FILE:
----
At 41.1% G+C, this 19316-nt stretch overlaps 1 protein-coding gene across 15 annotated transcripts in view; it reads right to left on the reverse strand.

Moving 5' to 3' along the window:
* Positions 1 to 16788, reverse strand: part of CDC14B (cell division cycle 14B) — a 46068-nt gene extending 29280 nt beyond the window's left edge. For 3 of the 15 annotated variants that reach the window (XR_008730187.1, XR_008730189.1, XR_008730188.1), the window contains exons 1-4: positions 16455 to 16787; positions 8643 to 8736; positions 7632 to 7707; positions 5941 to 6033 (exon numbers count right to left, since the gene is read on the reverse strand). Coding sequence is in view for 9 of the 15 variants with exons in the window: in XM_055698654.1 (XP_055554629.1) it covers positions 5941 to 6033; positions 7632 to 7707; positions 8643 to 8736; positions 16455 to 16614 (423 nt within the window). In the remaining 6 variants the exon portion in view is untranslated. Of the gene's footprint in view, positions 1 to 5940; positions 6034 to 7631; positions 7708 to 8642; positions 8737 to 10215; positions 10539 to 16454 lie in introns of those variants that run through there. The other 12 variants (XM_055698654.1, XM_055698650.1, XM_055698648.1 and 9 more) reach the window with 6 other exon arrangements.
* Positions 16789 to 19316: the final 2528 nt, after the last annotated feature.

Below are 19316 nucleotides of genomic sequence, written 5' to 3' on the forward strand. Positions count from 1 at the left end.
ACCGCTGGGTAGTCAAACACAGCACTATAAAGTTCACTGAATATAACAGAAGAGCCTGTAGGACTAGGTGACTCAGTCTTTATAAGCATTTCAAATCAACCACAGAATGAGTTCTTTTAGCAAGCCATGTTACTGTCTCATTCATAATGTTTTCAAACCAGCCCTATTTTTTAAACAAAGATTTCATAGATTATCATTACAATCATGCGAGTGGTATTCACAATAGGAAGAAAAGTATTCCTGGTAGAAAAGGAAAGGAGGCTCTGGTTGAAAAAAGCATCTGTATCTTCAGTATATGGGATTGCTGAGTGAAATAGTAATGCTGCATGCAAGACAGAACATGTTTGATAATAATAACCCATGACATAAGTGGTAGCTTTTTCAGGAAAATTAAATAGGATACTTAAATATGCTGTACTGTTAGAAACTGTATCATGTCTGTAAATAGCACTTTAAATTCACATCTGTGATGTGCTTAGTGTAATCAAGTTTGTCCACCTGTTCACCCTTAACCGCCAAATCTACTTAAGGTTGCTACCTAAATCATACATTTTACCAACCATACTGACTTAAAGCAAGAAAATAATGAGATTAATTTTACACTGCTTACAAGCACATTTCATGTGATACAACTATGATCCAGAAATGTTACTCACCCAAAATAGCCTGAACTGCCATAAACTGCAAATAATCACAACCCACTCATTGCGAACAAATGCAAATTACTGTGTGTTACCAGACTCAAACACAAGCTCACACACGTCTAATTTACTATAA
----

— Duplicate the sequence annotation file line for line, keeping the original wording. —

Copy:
At 41.1% G+C, this 19316-nt stretch overlaps 1 protein-coding gene across 15 annotated transcripts in view; it reads right to left on the reverse strand.

Moving 5' to 3' along the window:
* Positions 1 to 16788, reverse strand: part of CDC14B (cell division cycle 14B) — a 46068-nt gene extending 29280 nt beyond the window's left edge. For 3 of the 15 annotated variants that reach the window (XR_008730187.1, XR_008730189.1, XR_008730188.1), the window contains exons 1-4: positions 16455 to 16787; positions 8643 to 8736; positions 7632 to 7707; positions 5941 to 6033 (exon numbers count right to left, since the gene is read on the reverse strand). Coding sequence is in view for 9 of the 15 variants with exons in the window: in XM_055698654.1 (XP_055554629.1) it covers positions 5941 to 6033; positions 7632 to 7707; positions 8643 to 8736; positions 16455 to 16614 (423 nt within the window). In the remaining 6 variants the exon portion in view is untranslated. Of the gene's footprint in view, positions 1 to 5940; positions 6034 to 7631; positions 7708 to 8642; positions 8737 to 10215; positions 10539 to 16454 lie in introns of those variants that run through there. The other 12 variants (XM_055698654.1, XM_055698650.1, XM_055698648.1 and 9 more) reach the window with 6 other exon arrangements.
* Positions 16789 to 19316: the final 2528 nt, after the last annotated feature.

Below are 19316 nucleotides of genomic sequence, written 5' to 3' on the forward strand. Positions count from 1 at the left end.
ACCGCTGGGTAGTCAAACACAGCACTATAAAGTTCACTGAATATAACAGAAGAGCCTGTAGGACTAGGTGACTCAGTCTTTATAAGCATTTCAAATCAACCACAGAATGAGTTCTTTTAGCAAGCCATGTTACTGTCTCATTCATAATGTTTTCAAACCAGCCCTATTTTTTAAACAAAGATTTCATAGATTATCATTACAATCATGCGAGTGGTATTCACAATAGGAAGAAAAGTATTCCTGGTAGAAAAGGAAAGGAGGCTCTGGTTGAAAAAAGCATCTGTATCTTCAGTATATGGGATTGCTGAGTGAAATAGTAATGCTGCATGCAAGACAGAACATGTTTGATAATAATAACCCATGACATAAGTGGTAGCTTTTTCAGGAAAATTAAATAGGATACTTAAATATGCTGTACTGTTAGAAACTGTATCATGTCTGTAAATAGCACTTTAAATTCACATCTGTGATGTGCTTAGTGTAATCAAGTTTGTCCACCTGTTCACCCTTAACCGCCAAATCTACTTAAGGTTGCTACCTAAATCATACATTTTACCAACCATACTGACTTAAAGCAAGAAAATAATGAGATTAATTTTACACTGCTTACAAGCACATTTCATGTGATACAACTATGATCCAGAAATGTTACTCACCCAAAATAGCCTGAACTGCCATAAACTGCAAATAATCACAACCCACTCATTGCGAACAAATGCAAATTACTGTGTGTTACCAGACTCAAACACAAGCTCACACACGTCTAATTTACTATAA